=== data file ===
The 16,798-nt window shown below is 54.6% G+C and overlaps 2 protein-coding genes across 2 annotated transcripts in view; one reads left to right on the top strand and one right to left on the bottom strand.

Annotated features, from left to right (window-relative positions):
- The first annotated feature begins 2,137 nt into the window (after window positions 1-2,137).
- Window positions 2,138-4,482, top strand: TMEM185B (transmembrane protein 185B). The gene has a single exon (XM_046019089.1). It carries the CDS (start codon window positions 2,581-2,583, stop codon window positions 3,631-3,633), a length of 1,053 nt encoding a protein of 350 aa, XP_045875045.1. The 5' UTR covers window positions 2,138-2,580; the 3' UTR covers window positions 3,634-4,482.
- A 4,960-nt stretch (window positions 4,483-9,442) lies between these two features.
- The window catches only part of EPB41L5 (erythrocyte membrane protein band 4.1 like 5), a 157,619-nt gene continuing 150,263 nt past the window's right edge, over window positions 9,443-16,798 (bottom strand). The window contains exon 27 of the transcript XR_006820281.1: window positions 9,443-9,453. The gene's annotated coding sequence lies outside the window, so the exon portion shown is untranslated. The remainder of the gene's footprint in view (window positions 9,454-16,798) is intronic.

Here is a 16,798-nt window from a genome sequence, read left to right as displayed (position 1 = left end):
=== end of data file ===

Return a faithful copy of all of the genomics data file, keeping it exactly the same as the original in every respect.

The 16,798-nt window shown below is 54.6% G+C and overlaps 2 protein-coding genes across 2 annotated transcripts in view; one reads left to right on the top strand and one right to left on the bottom strand.

Annotated features, from left to right (window-relative positions):
- The first annotated feature begins 2,137 nt into the window (after window positions 1-2,137).
- Window positions 2,138-4,482, top strand: TMEM185B (transmembrane protein 185B). The gene has a single exon (XM_046019089.1). It carries the CDS (start codon window positions 2,581-2,583, stop codon window positions 3,631-3,633), a length of 1,053 nt encoding a protein of 350 aa, XP_045875045.1. The 5' UTR covers window positions 2,138-2,580; the 3' UTR covers window positions 3,634-4,482.
- A 4,960-nt stretch (window positions 4,483-9,442) lies between these two features.
- The window catches only part of EPB41L5 (erythrocyte membrane protein band 4.1 like 5), a 157,619-nt gene continuing 150,263 nt past the window's right edge, over window positions 9,443-16,798 (bottom strand). The window contains exon 27 of the transcript XR_006820281.1: window positions 9,443-9,453. The gene's annotated coding sequence lies outside the window, so the exon portion shown is untranslated. The remainder of the gene's footprint in view (window positions 9,454-16,798) is intronic.

Here is a 16,798-nt window from a genome sequence, read left to right as displayed (position 1 = left end):